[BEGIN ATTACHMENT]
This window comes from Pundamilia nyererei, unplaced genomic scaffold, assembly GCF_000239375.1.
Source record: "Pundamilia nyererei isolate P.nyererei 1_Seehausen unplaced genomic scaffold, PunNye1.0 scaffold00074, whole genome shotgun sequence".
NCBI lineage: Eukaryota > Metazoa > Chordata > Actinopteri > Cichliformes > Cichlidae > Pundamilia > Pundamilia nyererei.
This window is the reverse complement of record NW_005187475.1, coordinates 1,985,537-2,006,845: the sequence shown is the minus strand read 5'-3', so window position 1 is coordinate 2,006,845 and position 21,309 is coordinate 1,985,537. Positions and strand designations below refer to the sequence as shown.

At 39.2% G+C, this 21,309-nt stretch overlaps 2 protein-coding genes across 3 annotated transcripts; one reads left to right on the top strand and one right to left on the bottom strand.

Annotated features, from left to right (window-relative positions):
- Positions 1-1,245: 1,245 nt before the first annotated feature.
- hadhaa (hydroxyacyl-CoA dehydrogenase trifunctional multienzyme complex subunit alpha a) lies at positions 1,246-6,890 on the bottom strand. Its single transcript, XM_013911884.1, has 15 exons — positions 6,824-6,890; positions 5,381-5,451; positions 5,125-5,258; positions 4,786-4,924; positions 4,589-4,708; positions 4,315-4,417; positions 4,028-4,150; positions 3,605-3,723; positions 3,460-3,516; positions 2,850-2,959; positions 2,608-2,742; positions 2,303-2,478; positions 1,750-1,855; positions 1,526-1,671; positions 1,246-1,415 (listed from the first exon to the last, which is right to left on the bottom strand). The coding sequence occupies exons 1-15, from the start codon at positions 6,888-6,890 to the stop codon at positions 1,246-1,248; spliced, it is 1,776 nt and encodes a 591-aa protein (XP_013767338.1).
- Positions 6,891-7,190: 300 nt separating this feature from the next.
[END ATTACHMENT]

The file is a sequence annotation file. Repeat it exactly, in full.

This window comes from Pundamilia nyererei, unplaced genomic scaffold, assembly GCF_000239375.1.
Source record: "Pundamilia nyererei isolate P.nyererei 1_Seehausen unplaced genomic scaffold, PunNye1.0 scaffold00074, whole genome shotgun sequence".
NCBI lineage: Eukaryota > Metazoa > Chordata > Actinopteri > Cichliformes > Cichlidae > Pundamilia > Pundamilia nyererei.
This window is the reverse complement of record NW_005187475.1, coordinates 1,985,537-2,006,845: the sequence shown is the minus strand read 5'-3', so window position 1 is coordinate 2,006,845 and position 21,309 is coordinate 1,985,537. Positions and strand designations below refer to the sequence as shown.

At 39.2% G+C, this 21,309-nt stretch overlaps 2 protein-coding genes across 3 annotated transcripts; one reads left to right on the top strand and one right to left on the bottom strand.

Annotated features, from left to right (window-relative positions):
- Positions 1-1,245: 1,245 nt before the first annotated feature.
- hadhaa (hydroxyacyl-CoA dehydrogenase trifunctional multienzyme complex subunit alpha a) lies at positions 1,246-6,890 on the bottom strand. Its single transcript, XM_013911884.1, has 15 exons — positions 6,824-6,890; positions 5,381-5,451; positions 5,125-5,258; positions 4,786-4,924; positions 4,589-4,708; positions 4,315-4,417; positions 4,028-4,150; positions 3,605-3,723; positions 3,460-3,516; positions 2,850-2,959; positions 2,608-2,742; positions 2,303-2,478; positions 1,750-1,855; positions 1,526-1,671; positions 1,246-1,415 (listed from the first exon to the last, which is right to left on the bottom strand). The coding sequence occupies exons 1-15, from the start codon at positions 6,888-6,890 to the stop codon at positions 1,246-1,248; spliced, it is 1,776 nt and encodes a 591-aa protein (XP_013767338.1).
- Positions 6,891-7,190: 300 nt separating this feature from the next.